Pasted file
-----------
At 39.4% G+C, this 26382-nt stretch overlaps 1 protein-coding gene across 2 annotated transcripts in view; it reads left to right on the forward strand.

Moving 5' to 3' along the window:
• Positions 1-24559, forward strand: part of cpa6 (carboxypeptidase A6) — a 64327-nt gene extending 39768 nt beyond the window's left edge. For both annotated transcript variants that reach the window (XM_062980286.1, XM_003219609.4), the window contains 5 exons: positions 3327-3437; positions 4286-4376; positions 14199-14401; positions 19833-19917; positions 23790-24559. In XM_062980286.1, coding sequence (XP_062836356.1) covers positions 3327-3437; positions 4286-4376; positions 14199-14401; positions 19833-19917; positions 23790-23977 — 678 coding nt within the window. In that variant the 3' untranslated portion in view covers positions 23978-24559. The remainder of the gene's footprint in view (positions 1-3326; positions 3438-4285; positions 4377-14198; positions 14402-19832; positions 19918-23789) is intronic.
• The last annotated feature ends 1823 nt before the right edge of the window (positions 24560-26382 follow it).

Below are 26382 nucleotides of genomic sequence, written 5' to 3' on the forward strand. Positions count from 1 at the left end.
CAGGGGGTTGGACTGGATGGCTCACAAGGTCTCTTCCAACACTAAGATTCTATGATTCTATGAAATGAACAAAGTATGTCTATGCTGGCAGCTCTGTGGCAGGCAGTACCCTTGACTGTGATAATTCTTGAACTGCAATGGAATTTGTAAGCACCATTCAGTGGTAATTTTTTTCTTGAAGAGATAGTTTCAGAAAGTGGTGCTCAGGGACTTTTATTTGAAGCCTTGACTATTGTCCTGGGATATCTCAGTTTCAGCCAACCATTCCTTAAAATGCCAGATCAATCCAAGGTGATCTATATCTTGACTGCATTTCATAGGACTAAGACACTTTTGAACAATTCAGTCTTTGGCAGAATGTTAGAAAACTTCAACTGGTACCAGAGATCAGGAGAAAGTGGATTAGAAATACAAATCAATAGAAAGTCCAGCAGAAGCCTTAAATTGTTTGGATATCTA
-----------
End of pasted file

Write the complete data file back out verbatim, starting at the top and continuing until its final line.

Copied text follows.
At 39.4% G+C, this 26382-nt stretch overlaps 1 protein-coding gene across 2 annotated transcripts in view; it reads left to right on the forward strand.

Moving 5' to 3' along the window:
• Positions 1-24559, forward strand: part of cpa6 (carboxypeptidase A6) — a 64327-nt gene extending 39768 nt beyond the window's left edge. For both annotated transcript variants that reach the window (XM_062980286.1, XM_003219609.4), the window contains 5 exons: positions 3327-3437; positions 4286-4376; positions 14199-14401; positions 19833-19917; positions 23790-24559. In XM_062980286.1, coding sequence (XP_062836356.1) covers positions 3327-3437; positions 4286-4376; positions 14199-14401; positions 19833-19917; positions 23790-23977 — 678 coding nt within the window. In that variant the 3' untranslated portion in view covers positions 23978-24559. The remainder of the gene's footprint in view (positions 1-3326; positions 3438-4285; positions 4377-14198; positions 14402-19832; positions 19918-23789) is intronic.
• The last annotated feature ends 1823 nt before the right edge of the window (positions 24560-26382 follow it).

Below are 26382 nucleotides of genomic sequence, written 5' to 3' on the forward strand. Positions count from 1 at the left end.
CAGGGGGTTGGACTGGATGGCTCACAAGGTCTCTTCCAACACTAAGATTCTATGATTCTATGAAATGAACAAAGTATGTCTATGCTGGCAGCTCTGTGGCAGGCAGTACCCTTGACTGTGATAATTCTTGAACTGCAATGGAATTTGTAAGCACCATTCAGTGGTAATTTTTTTCTTGAAGAGATAGTTTCAGAAAGTGGTGCTCAGGGACTTTTATTTGAAGCCTTGACTATTGTCCTGGGATATCTCAGTTTCAGCCAACCATTCCTTAAAATGCCAGATCAATCCAAGGTGATCTATATCTTGACTGCATTTCATAGGACTAAGACACTTTTGAACAATTCAGTCTTTGGCAGAATGTTAGAAAACTTCAACTGGTACCAGAGATCAGGAGAAAGTGGATTAGAAATACAAATCAATAGAAAGTCCAGCAGAAGCCTTAAATTGTTTGGATATCTA